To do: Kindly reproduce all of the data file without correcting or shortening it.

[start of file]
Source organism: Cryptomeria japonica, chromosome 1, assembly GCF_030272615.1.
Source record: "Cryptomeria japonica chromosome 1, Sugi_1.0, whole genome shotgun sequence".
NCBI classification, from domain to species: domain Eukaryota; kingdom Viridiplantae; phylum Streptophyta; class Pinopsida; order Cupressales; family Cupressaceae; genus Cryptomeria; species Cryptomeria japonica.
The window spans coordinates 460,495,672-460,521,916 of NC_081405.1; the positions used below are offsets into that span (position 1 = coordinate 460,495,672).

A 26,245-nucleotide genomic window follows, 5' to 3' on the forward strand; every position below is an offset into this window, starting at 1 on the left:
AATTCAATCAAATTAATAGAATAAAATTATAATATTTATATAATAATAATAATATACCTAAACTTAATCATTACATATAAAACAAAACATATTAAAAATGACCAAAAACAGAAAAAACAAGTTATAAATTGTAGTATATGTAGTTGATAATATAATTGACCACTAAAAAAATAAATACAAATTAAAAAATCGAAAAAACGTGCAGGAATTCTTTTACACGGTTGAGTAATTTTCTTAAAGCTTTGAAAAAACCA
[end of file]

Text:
Source organism: Cryptomeria japonica, chromosome 1, assembly GCF_030272615.1.
Source record: "Cryptomeria japonica chromosome 1, Sugi_1.0, whole genome shotgun sequence".
NCBI classification, from domain to species: domain Eukaryota; kingdom Viridiplantae; phylum Streptophyta; class Pinopsida; order Cupressales; family Cupressaceae; genus Cryptomeria; species Cryptomeria japonica.
The window spans coordinates 460,495,672-460,521,916 of NC_081405.1; the positions used below are offsets into that span (position 1 = coordinate 460,495,672).

A 26,245-nucleotide genomic window follows, 5' to 3' on the forward strand; every position below is an offset into this window, starting at 1 on the left:
AATTCAATCAAATTAATAGAATAAAATTATAATATTTATATAATAATAATAATATACCTAAACTTAATCATTACATATAAAACAAAACATATTAAAAATGACCAAAAACAGAAAAAACAAGTTATAAATTGTAGTATATGTAGTTGATAATATAATTGACCACTAAAAAAATAAATACAAATTAAAAAATCGAAAAAACGTGCAGGAATTCTTTTACACGGTTGAGTAATTTTCTTAAAGCTTTGAAAAAACCA